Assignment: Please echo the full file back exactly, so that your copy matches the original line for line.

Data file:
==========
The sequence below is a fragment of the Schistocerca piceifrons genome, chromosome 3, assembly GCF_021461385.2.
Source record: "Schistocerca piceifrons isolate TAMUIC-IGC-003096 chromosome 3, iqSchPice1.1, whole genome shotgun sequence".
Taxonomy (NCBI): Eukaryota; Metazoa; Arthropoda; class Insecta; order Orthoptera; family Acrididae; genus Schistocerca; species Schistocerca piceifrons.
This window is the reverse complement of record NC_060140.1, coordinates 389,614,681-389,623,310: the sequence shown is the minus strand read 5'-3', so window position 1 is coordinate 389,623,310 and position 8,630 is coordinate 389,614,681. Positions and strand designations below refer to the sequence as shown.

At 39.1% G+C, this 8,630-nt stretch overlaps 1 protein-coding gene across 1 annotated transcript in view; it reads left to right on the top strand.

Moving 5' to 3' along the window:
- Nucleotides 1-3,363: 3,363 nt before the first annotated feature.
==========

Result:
The sequence below is a fragment of the Schistocerca piceifrons genome, chromosome 3, assembly GCF_021461385.2.
Source record: "Schistocerca piceifrons isolate TAMUIC-IGC-003096 chromosome 3, iqSchPice1.1, whole genome shotgun sequence".
Taxonomy (NCBI): Eukaryota; Metazoa; Arthropoda; class Insecta; order Orthoptera; family Acrididae; genus Schistocerca; species Schistocerca piceifrons.
This window is the reverse complement of record NC_060140.1, coordinates 389,614,681-389,623,310: the sequence shown is the minus strand read 5'-3', so window position 1 is coordinate 389,623,310 and position 8,630 is coordinate 389,614,681. Positions and strand designations below refer to the sequence as shown.

At 39.1% G+C, this 8,630-nt stretch overlaps 1 protein-coding gene across 1 annotated transcript in view; it reads left to right on the top strand.

Moving 5' to 3' along the window:
- Nucleotides 1-3,363: 3,363 nt before the first annotated feature.